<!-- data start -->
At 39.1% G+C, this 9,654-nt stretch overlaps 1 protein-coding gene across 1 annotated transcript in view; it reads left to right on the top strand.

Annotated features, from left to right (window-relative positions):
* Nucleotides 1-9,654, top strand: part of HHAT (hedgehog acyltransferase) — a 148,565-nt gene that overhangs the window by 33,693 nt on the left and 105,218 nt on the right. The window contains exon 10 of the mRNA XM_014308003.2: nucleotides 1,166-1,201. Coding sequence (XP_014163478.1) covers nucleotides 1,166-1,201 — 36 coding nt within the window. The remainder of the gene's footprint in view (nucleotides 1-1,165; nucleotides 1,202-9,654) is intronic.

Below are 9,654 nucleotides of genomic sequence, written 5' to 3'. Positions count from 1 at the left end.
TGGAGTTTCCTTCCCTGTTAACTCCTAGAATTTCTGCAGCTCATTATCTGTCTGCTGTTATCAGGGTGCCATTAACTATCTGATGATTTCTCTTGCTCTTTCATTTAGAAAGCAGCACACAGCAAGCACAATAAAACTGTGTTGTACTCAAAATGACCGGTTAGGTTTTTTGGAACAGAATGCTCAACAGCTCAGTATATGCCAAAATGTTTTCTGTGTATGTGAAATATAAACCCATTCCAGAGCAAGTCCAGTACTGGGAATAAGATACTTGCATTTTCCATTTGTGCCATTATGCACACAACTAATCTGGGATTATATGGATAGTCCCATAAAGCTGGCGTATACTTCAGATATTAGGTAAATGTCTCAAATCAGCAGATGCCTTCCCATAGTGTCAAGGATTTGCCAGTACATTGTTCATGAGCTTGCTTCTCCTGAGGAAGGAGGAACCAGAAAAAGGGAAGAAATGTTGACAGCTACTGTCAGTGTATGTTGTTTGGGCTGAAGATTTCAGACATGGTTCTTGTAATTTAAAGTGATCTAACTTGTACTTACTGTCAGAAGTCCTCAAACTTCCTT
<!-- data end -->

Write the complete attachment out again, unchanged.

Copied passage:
At 39.1% G+C, this 9,654-nt stretch overlaps 1 protein-coding gene across 1 annotated transcript in view; it reads left to right on the top strand.

Annotated features, from left to right (window-relative positions):
* Nucleotides 1-9,654, top strand: part of HHAT (hedgehog acyltransferase) — a 148,565-nt gene that overhangs the window by 33,693 nt on the left and 105,218 nt on the right. The window contains exon 10 of the mRNA XM_014308003.2: nucleotides 1,166-1,201. Coding sequence (XP_014163478.1) covers nucleotides 1,166-1,201 — 36 coding nt within the window. The remainder of the gene's footprint in view (nucleotides 1-1,165; nucleotides 1,202-9,654) is intronic.

Below are 9,654 nucleotides of genomic sequence, written 5' to 3'. Positions count from 1 at the left end.
TGGAGTTTCCTTCCCTGTTAACTCCTAGAATTTCTGCAGCTCATTATCTGTCTGCTGTTATCAGGGTGCCATTAACTATCTGATGATTTCTCTTGCTCTTTCATTTAGAAAGCAGCACACAGCAAGCACAATAAAACTGTGTTGTACTCAAAATGACCGGTTAGGTTTTTTGGAACAGAATGCTCAACAGCTCAGTATATGCCAAAATGTTTTCTGTGTATGTGAAATATAAACCCATTCCAGAGCAAGTCCAGTACTGGGAATAAGATACTTGCATTTTCCATTTGTGCCATTATGCACACAACTAATCTGGGATTATATGGATAGTCCCATAAAGCTGGCGTATACTTCAGATATTAGGTAAATGTCTCAAATCAGCAGATGCCTTCCCATAGTGTCAAGGATTTGCCAGTACATTGTTCATGAGCTTGCTTCTCCTGAGGAAGGAGGAACCAGAAAAAGGGAAGAAATGTTGACAGCTACTGTCAGTGTATGTTGTTTGGGCTGAAGATTTCAGACATGGTTCTTGTAATTTAAAGTGATCTAACTTGTACTTACTGTCAGAAGTCCTCAAACTTCCTT